Tag Archives: cactus

Botanical Garden of Rome (Orto Botanico)

29 Sep

Sometimes, after a week spent dealing with the logistical and bureaucratic aspects of moving to a new country (opening a bank account in Italy and accessing online banking are not for the faint-hearted, for example), all you want is a tiny bit of peace. That can be hard to find anywhere near the usual sights of Rome. But there are two spots where it is possible if you get to each when they open: the walled-in ‘Non-Catholic” Cemetery in Testaccio (burial place of Keats, Shelley, and other luminaries), which I will write about later, and the Botanical Garden of Rome in Trastevere, which is featured in this post. Despite having lived in Rome before, we had never been to this lovely spot; beyond the horticultural appeal, it would have been a fantastic, open place to take our (then young) children and let them run around. That is why you should get there right when it opens, especially on weekends–Roman families start arriving later in the morning.

Entrance sign; View of fountain

Hybrid Tea Rose ‘Altesse;’ White Gossypium (cotton) flower

White water lily and its reflection; Ferocactus pilosus (cactus)

View from Medicinal Garden; Tropical Greenhouse

Giant Water Lily pad; a young pad unfurling

–More photos from the Botanical Garden of Rome here.

Bay Area 3: UC Botanical Garden at Berkeley

30 Jul

What is it about botanical gardens or other large, planned gardens that makes them magical places? The kind of place where you can wander in relative silence, revel in the beauty of plants that you have never seen before (or even ones you have seen, though now viewed in a different light), where you can stop and sit on a bench in a hidden spot to soak it all in, or even read, or think? Who designed the spaces, mapped out what types of plants would be featured where, and planned the spots that would lure people and bees and butterflies and birds? They, and the current-day keepers of those gardens, are magicians.

If not already obvious, I love wandering in those kinds of gardens. I like everything about them: the flora, the fauna, the paths and stairs and benches and arches and bridges and streams. The University of California Botanical Garden has many of those features, and is a veritable outdoor museum. It is home to collections of plants from nine major geographic regions around the world, including a large area devoted to California–a biodiversity hotspot that contains more than 40 percent of the world’s plant species. To all this, add special collections including orchids, ferns, cycads, palms, roses, and herbs.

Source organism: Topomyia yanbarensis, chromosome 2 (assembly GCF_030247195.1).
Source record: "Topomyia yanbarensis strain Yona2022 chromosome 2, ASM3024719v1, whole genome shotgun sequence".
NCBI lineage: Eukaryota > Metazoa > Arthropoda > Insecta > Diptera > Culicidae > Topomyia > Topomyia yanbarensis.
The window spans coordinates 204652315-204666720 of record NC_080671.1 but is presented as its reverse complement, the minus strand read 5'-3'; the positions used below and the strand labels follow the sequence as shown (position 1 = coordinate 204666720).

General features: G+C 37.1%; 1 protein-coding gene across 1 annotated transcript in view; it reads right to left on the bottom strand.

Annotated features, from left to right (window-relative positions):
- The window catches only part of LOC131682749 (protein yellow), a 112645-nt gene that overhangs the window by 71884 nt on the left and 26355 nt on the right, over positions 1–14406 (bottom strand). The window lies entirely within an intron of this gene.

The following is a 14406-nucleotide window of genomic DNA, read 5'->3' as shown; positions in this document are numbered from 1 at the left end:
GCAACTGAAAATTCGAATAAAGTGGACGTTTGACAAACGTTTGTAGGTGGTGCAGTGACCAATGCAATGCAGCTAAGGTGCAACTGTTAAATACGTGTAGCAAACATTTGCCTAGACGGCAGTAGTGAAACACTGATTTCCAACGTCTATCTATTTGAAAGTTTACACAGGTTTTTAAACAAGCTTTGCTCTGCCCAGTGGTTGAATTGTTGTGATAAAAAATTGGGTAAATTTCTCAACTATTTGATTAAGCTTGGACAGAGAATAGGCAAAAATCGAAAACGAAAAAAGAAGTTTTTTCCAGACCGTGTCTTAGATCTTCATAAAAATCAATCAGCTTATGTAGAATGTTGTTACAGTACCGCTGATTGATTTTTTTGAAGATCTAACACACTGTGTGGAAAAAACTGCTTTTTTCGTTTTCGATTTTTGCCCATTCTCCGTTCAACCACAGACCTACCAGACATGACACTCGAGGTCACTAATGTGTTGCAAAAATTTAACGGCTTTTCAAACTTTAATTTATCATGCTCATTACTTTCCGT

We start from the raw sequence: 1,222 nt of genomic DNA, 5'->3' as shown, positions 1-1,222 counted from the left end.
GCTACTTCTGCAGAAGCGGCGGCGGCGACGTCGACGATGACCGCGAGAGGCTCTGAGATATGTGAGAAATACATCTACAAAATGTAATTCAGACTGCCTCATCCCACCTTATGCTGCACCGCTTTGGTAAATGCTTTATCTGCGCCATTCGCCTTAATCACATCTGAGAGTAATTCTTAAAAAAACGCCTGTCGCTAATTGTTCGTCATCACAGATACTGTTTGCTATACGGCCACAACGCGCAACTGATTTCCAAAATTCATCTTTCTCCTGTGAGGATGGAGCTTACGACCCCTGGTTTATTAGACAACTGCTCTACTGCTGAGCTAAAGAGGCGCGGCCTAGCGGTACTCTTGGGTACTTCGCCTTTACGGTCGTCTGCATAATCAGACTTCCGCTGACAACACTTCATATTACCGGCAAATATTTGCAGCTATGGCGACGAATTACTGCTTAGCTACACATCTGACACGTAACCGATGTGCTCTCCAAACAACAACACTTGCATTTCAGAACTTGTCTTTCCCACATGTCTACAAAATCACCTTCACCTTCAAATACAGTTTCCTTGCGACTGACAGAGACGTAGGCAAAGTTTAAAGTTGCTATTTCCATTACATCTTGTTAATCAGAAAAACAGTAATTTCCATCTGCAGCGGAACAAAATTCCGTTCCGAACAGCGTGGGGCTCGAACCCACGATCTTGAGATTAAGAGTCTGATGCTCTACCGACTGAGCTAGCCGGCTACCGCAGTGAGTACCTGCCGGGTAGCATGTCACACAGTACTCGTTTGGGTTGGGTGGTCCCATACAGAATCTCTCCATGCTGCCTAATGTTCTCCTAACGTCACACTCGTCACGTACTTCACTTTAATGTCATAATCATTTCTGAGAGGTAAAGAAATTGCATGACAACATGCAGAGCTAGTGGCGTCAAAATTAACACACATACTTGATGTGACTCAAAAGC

A plant lover could spend days roaming the 34 acres. I only had 5 hours, but I made the best of it; I signed up for a 1.5-hour tour that was being offered (Secret Paths of the Garden), which got me off to a great start via paths less traveled, and then I spent the remaining time wandering to my heart’s content. It really was a magical day.

Here are some of my favorite photos (and plants) from the Garden:

Manzanita Tree Bark

Dudleya Pulverulenta (Chalk Lettuce, Chalk Liveforever)

Encephalartos arenarius (Alexandria cycad)

Opuntia Kuehnrichiana                               Opuntia microdasys (Polka-dot cactus)

Weekly Photo Challenge: Pattern

13 May

Another photo challenge, and amazingly, I had another photo that might work for this week’s theme: Pattern. This is a close-up of the spiny bark of the Madagascar Palm (pachypodium lamerei), taken at the US Botanic Garden last month. It is not really a palm; it’s in the succulent/cactus family. When you look at the tree from afar, its spines are neatly splayed across the trunk in diagonal rows, forming a diamond-like pattern. But this pattern is best observed from afar–if the 2.5-inch spines don’t already say “keep away,” the fact that all parts of the tree are also poisonous (if ingested) reinforces the message.